Black Cultural Centre for Nova Scotia

Image: The exterior of the Black Cultural Centre for Nova Scotia (courtesy Black Cultural Centre for Nova Scotia)

On April 24, 1982, the sod was turned for a centre to mark the history and achievements of the Black communities of Nova Scotia. Sevente months later, on September 17, 1983, the Centre celebrated its official opening. In some ways it was the end of a journey and in others a beginning.

The proposal for the centre was put forth by Reverend Dr. William Pearly Oliver in 1972. He envisioned a cultural educational centre to meet the needs and aspirations of Nova Scotia's Black communities. The Society for the Protection and Preservation of Black Culture in Nova Scotia (better known as the Black Cultural Society) was incorporated as a charitable organization in 1977.

The Black Cultural Centre for Nova Scotia welcomes visitors to experience the story of why thousands of people with African heritage came to be Canadians, in Nova Scotia, almost a hundred years before Canadian Confederation. At the same time when African men and women continued to be captured, chained and forced into servitude, thousands of free Black settlers arrived in Nova Scotia from the US and Caribbean. Following the American War for Independence and the War of 1812, thousands of Blacks voluntarily migrated to Canada.

The centre explores the history of settlement through artifacts, charts and images, including some that explain how more than 20 small remote villages were organized so that their populations could work together with people beyond their own local communities.

Many events have taken place at the centre, such as cultural portrayals in the form of music, plays, concerts, as well as educational activities in the form of workshops, lectures and guided tours. Programs of the Black Cultural Centre extend beyond its doors to the broader community of Nova Scotia. This outreach is achieved through cultural events across Nova Scotia.

Black Cultural Centre For Nova Scotia
The website for the Black Cultural Centre for Nova Scotia, an organization that serves to protect, preserve, and promote Black Culture in Nova Scotia.

Born with a call: a biography of Dr. William Pearly Oliver, C.M.
A biography of the Black Nova Scotian Baptist minister, Rev. Dr. William Pearly Oliver, whose vision of a centre devoted to the history and achievements of African Nova Scotians led to the development of the Nova Scotia Black Cultural Centre in 1983. Scroll down to page 137 to read more about Dr. William Pearly Oliver and the Black Cultural Centre. From the Our Roots website.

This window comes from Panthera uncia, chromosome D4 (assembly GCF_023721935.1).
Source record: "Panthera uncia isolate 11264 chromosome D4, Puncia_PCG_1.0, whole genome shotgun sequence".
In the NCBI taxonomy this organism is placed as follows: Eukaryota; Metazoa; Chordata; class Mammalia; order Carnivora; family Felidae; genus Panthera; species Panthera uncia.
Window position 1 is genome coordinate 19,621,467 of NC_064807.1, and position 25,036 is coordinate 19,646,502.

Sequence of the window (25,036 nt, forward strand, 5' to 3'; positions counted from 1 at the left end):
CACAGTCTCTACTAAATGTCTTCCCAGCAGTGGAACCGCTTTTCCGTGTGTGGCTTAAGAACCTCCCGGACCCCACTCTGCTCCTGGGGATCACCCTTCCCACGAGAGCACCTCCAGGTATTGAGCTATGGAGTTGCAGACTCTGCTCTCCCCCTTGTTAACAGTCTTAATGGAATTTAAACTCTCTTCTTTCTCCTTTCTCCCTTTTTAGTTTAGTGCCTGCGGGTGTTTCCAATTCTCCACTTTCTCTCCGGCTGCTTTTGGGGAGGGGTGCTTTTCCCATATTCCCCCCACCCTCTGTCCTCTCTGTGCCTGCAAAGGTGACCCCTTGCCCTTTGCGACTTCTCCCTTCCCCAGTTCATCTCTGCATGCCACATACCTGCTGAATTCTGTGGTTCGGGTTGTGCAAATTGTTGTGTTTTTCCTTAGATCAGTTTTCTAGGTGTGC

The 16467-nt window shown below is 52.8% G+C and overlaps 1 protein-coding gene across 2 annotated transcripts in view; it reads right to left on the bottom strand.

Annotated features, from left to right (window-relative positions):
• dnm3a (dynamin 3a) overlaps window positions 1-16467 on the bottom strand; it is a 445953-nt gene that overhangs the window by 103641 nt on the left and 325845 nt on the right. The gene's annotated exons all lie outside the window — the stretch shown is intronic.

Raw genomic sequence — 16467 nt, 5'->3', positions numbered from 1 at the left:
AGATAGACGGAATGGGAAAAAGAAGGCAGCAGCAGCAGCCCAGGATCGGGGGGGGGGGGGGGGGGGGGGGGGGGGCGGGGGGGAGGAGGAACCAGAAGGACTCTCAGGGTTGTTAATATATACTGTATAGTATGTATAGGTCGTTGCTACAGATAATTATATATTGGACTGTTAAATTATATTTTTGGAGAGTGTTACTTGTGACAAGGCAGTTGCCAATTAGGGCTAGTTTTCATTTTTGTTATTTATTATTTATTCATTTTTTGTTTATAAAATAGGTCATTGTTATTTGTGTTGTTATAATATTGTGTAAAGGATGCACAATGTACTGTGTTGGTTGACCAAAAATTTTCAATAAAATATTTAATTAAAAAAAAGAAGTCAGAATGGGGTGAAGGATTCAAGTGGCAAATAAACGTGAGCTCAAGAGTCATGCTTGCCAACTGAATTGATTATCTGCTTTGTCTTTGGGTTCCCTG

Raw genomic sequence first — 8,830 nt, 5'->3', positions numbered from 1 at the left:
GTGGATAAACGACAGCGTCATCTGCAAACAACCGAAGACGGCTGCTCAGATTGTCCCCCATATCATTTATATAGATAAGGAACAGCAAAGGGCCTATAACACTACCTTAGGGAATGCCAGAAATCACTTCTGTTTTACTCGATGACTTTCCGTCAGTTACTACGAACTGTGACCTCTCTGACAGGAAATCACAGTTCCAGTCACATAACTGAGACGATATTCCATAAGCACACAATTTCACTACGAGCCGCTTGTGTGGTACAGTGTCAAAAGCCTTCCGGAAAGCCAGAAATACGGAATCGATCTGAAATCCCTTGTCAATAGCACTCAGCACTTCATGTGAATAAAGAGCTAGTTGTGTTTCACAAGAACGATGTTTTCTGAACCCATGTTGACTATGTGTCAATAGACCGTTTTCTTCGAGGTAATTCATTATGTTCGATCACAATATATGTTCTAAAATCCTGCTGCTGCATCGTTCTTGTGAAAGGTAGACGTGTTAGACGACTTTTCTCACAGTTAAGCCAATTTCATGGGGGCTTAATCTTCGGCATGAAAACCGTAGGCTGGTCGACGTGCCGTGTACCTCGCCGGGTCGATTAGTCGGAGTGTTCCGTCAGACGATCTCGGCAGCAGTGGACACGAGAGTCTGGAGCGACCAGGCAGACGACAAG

Black Cultural Centre
About the genesis of the Black Cultural Center for Nova Scotia. From the Multicultural Trails of Nova Scotia website.

Encyclopedia of Canada's Peoples
Scroll down to page 174 for a brief note about the individuals who were instrumental in the establishment of the Black Cultural Centre in Nova Scotia. From Google Books. Note: website loads slowly.

Rev. Dr. W.P. Oliver Wall of Honour
Profiles of outstanding community leaders in the Nova Scotia Black Community. Includes a brief biography of Dr. William P. Oliver. From the Black Cultural Centre for Nova Scotia.

Dr. William Pearly Oliver and the search for black self-identity in Nova Scotia
This online digitized book chronicles the life and accomplishments of the esteemed Black community leader Dr. William Pearly Oliver. From the Our Roots website.

The Vision of W.P. Oliver
Senator Donald Oliver pays tribute to W.P. Oliver, legendary leader of the Black community in Nova Scotia.

Black History Month
This site is devoted to the annual celebration of Canada’s Black History Month. See profiles of notable Black Canadians and videos that highlight many of the Black community's outstanding contributions to our shared history and heritage. From Citizenship and Immigration Canada.

Canadian Black History - An Interactive Experience
Search for clues about Black Canadian history in this interactive online treasure hunt presented by Citizenship and Immigration Canada.